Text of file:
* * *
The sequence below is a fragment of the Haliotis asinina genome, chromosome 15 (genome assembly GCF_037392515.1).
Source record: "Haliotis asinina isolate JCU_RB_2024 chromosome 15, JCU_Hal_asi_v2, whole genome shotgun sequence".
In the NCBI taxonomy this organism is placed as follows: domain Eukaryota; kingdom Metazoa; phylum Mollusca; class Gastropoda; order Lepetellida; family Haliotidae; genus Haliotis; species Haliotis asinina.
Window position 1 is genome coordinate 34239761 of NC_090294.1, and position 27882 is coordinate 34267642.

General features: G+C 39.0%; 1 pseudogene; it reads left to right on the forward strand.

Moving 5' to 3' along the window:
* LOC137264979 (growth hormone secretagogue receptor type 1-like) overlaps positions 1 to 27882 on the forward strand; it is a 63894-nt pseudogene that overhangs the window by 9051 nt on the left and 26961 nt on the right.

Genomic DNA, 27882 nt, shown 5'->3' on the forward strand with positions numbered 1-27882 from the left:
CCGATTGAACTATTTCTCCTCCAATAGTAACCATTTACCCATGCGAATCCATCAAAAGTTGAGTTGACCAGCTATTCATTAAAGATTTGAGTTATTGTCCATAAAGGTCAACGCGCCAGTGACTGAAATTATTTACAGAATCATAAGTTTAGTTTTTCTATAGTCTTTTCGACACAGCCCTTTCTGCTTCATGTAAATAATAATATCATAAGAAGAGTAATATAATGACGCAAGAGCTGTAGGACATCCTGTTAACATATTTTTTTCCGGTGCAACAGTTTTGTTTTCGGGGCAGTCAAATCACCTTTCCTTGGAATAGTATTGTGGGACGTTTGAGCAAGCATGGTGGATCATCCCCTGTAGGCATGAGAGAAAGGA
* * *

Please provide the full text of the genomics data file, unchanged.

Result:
The sequence below is a fragment of the Haliotis asinina genome, chromosome 15 (genome assembly GCF_037392515.1).
Source record: "Haliotis asinina isolate JCU_RB_2024 chromosome 15, JCU_Hal_asi_v2, whole genome shotgun sequence".
In the NCBI taxonomy this organism is placed as follows: domain Eukaryota; kingdom Metazoa; phylum Mollusca; class Gastropoda; order Lepetellida; family Haliotidae; genus Haliotis; species Haliotis asinina.
Window position 1 is genome coordinate 34239761 of NC_090294.1, and position 27882 is coordinate 34267642.

General features: G+C 39.0%; 1 pseudogene; it reads left to right on the forward strand.

Moving 5' to 3' along the window:
* LOC137264979 (growth hormone secretagogue receptor type 1-like) overlaps positions 1 to 27882 on the forward strand; it is a 63894-nt pseudogene that overhangs the window by 9051 nt on the left and 26961 nt on the right.

Genomic DNA, 27882 nt, shown 5'->3' on the forward strand with positions numbered 1-27882 from the left:
CCGATTGAACTATTTCTCCTCCAATAGTAACCATTTACCCATGCGAATCCATCAAAAGTTGAGTTGACCAGCTATTCATTAAAGATTTGAGTTATTGTCCATAAAGGTCAACGCGCCAGTGACTGAAATTATTTACAGAATCATAAGTTTAGTTTTTCTATAGTCTTTTCGACACAGCCCTTTCTGCTTCATGTAAATAATAATATCATAAGAAGAGTAATATAATGACGCAAGAGCTGTAGGACATCCTGTTAACATATTTTTTTCCGGTGCAACAGTTTTGTTTTCGGGGCAGTCAAATCACCTTTCCTTGGAATAGTATTGTGGGACGTTTGAGCAAGCATGGTGGATCATCCCCTGTAGGCATGAGAGAAAGGA